Join the Anti-Toe Clip Federation!

It’s almost summer and with gas prices skyrocketing, global warming in full swing, and a toddler who loves to be outside, I’m longing to climb on my bike and pedal off into the sunset. But NOT WITH TOE CLIPS!!  You may think my fervor is a bit intense for the rather benign little stirrup that holds a cyclist’s shoe to the pedal, but you won’t after you read this post on my toe-clip trauma. 

Here is the synopsis:

On a family bike ride, my husband stopped short right in front of me.

As I careened toward the pavement, the toe clip trapped my foot.

I dislocated my arm and broke off a few bits as well.

I had to work several doctor’s appointments into my busy life.

I learned how to tote my toddler with one arm.

He’s learned how to cling onto me like a monkey (with sound effects) and climb into his car seat.

Then, I had surgery to fix the nerve so that I could again bend my arm.

A week later, with an arm that is still black and blue and won’t move, the surgeon has told me tat I’ll have to undergo another more invasive surgery to ensure that I can get my range of motion back. 

That means more monkey clinging, more purple arm, and more frustration with the fact that I need two arms to juggle this very full life of mine. 

Have you removed your toe clips yet?  Please go do so before summer bike rides, pavement collisions and future surgeries.  And every time you bend and straighten your arms do so with gratitude—it’s harder than it seems!

Comments

  1. I’m with you – hate the things. My bike doesn’t have them.

  2. I’ve never had them as I’m scared to death that I’ll do something just like you described but with a crowd of people watching, laughing and pointing!!

  3. Oh Joy, I’m sorry about your arm! What a way to spend your summer.

    I have never had toe-clips as I am not nearly coordinated enough. In fact, i like my seat to be low enough so that I can easily put my feet down at any time. I know this is not how you are supposed to ride, but if I can’t put my feet down easily, I get panicky.

  4. After reading your description, it appears you should be mad at your husband instead of at your toe clips.

    Any person who stops short in front of anyone else without warning is in the wrong. Especially your husband, who should be looking out for your every interest.

    Do not transfer your anger to a perfectly effective cycling product.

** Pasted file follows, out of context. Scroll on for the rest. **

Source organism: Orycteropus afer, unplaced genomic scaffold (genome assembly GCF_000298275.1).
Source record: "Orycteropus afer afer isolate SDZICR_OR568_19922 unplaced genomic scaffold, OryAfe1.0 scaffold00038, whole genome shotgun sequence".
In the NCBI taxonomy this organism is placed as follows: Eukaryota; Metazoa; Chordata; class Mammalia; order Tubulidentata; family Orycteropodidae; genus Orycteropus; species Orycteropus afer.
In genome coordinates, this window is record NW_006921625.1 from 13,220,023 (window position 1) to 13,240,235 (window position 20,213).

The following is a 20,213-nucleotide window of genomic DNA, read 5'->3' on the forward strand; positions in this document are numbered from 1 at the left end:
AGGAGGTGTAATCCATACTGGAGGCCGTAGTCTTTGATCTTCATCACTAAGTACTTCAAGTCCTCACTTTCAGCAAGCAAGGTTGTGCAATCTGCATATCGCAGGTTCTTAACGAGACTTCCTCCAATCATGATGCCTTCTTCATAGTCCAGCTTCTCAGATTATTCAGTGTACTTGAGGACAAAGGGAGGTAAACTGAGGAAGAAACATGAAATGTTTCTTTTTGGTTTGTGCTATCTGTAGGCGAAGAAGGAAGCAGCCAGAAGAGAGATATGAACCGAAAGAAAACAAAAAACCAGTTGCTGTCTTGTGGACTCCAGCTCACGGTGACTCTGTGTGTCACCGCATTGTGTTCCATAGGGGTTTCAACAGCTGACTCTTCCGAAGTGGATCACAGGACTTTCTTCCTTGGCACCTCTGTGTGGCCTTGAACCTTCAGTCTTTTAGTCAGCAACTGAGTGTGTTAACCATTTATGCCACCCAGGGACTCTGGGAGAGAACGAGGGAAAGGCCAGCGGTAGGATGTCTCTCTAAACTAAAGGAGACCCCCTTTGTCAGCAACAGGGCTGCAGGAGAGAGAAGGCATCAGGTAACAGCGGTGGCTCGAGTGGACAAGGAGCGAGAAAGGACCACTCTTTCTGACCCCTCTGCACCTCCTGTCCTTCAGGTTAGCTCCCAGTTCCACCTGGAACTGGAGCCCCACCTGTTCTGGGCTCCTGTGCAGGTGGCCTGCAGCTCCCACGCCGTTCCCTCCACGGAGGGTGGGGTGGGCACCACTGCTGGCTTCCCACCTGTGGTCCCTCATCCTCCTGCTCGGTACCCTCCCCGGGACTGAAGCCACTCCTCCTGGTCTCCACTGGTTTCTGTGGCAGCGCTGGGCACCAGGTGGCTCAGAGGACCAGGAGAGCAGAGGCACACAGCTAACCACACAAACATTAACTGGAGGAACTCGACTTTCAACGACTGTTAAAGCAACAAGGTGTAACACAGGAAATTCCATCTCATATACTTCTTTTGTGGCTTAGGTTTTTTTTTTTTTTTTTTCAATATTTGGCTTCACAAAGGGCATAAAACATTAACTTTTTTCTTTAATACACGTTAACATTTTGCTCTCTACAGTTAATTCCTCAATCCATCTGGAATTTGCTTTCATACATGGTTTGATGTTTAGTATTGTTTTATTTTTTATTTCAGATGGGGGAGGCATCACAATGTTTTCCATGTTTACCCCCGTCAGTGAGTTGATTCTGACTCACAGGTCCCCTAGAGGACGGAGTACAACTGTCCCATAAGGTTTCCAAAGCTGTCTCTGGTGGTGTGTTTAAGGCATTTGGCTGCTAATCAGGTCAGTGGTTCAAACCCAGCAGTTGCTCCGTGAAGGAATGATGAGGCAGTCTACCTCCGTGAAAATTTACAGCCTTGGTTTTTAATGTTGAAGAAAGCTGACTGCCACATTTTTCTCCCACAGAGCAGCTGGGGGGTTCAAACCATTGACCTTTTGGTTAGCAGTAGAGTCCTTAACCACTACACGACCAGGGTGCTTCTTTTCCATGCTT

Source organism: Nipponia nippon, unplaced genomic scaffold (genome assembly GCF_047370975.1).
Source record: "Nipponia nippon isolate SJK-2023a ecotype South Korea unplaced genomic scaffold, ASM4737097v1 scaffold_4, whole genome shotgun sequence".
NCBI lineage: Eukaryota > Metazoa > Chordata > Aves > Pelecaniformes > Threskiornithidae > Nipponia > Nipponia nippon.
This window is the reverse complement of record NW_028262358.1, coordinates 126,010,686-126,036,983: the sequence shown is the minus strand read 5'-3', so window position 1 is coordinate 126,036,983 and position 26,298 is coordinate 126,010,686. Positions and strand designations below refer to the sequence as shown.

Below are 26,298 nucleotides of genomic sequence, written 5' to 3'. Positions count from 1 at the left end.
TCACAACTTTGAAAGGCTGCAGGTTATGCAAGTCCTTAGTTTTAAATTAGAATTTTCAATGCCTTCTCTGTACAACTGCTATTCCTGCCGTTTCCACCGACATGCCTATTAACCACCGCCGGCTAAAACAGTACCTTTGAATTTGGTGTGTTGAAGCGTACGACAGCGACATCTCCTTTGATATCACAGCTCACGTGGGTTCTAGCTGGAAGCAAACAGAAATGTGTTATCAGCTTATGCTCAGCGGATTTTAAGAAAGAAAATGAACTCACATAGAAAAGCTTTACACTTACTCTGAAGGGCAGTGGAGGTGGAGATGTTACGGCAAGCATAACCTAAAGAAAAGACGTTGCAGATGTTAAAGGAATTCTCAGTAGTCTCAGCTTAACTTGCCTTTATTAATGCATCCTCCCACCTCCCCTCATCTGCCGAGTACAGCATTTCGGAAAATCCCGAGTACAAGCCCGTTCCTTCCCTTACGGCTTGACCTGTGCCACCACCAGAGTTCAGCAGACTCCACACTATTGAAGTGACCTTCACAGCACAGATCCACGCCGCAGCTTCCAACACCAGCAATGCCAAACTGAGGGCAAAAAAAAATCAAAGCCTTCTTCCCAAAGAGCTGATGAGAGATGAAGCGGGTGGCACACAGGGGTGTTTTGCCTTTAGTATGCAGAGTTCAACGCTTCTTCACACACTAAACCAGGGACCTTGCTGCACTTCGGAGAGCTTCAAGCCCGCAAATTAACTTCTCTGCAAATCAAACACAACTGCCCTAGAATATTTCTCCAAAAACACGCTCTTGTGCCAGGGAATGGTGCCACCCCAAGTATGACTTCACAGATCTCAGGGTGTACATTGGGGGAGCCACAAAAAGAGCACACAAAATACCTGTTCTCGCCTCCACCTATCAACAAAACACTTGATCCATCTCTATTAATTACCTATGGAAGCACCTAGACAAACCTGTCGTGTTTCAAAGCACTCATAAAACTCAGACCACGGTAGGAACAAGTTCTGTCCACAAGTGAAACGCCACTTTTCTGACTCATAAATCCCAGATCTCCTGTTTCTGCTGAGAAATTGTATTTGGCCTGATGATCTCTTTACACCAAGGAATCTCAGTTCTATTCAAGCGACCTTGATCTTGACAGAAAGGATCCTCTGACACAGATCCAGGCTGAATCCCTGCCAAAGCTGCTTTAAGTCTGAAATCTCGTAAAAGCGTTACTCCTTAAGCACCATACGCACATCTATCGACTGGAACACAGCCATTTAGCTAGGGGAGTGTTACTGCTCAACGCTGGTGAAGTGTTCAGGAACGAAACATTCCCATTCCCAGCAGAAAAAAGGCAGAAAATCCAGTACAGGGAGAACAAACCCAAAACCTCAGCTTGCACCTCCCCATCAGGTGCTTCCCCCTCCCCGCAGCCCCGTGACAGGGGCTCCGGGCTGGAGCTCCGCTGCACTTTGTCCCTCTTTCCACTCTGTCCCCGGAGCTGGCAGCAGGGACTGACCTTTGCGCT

Toe clips are safer, more effective, and more functional.

    It is in your best interest to get on your bike next to a wall, and practice putting your foot in and out of the toe clip.

    Then get out on the road and continue to use them every day. After even one ride, you will question why you did not like them in the first place.

    I have seen feet ripped up by riders using neither toe clips or cleats. Toes actually removed from the foot by the pavement.

    Let your arm heal. Then get back on the bike, put your feet in the toe clips, and get used to it…

    Trust me..

  5. With all due respect Dabby, I have to share that several of the emergency room doctors who treated my arm said they often see broken hips and arms due to toe clips. For my casual purposes (riding with my toddler to a nearby park) they aren’t really necessary, although I’ve had them on my bike for many years. There are some clipless pedal products available that provide the same locking mechanism to the pedal with an easier release than traditional toe clips so I may shift to those if I end up missing my clips. (I’m guessing that I won’t though after a second surgery on this elbow.) Does anyone else have any wisdom to share on the toe clip debate?

  6. I do understand where your thought process and those of the doctors may be coming from, but I as a full time, and recently retired professional cyclist, do know about safety on bicycles. Probably more than I should.

    I do not recommend the cleated pedal option either, until you have had the time to get used to toe clips.

    My first pair of cleated pedals held tight right after I started wearing them.
    Too tight, as I fell over and sprained my wrist at a stop light while working.

    But, I blamed myself not the cleats, (as the accident was my fault for not clicking my foot out) and continued riding them cautiously until I was used to them.

    Now it is hard to ride without them.

    I should hope that when you are healed you will jump right back on the horse and try again a product that is both safe and effective.

    By the way, the power grips you have pictured above are not a very good option for cycling. Interesting, but not good.

Speak Your Mind

*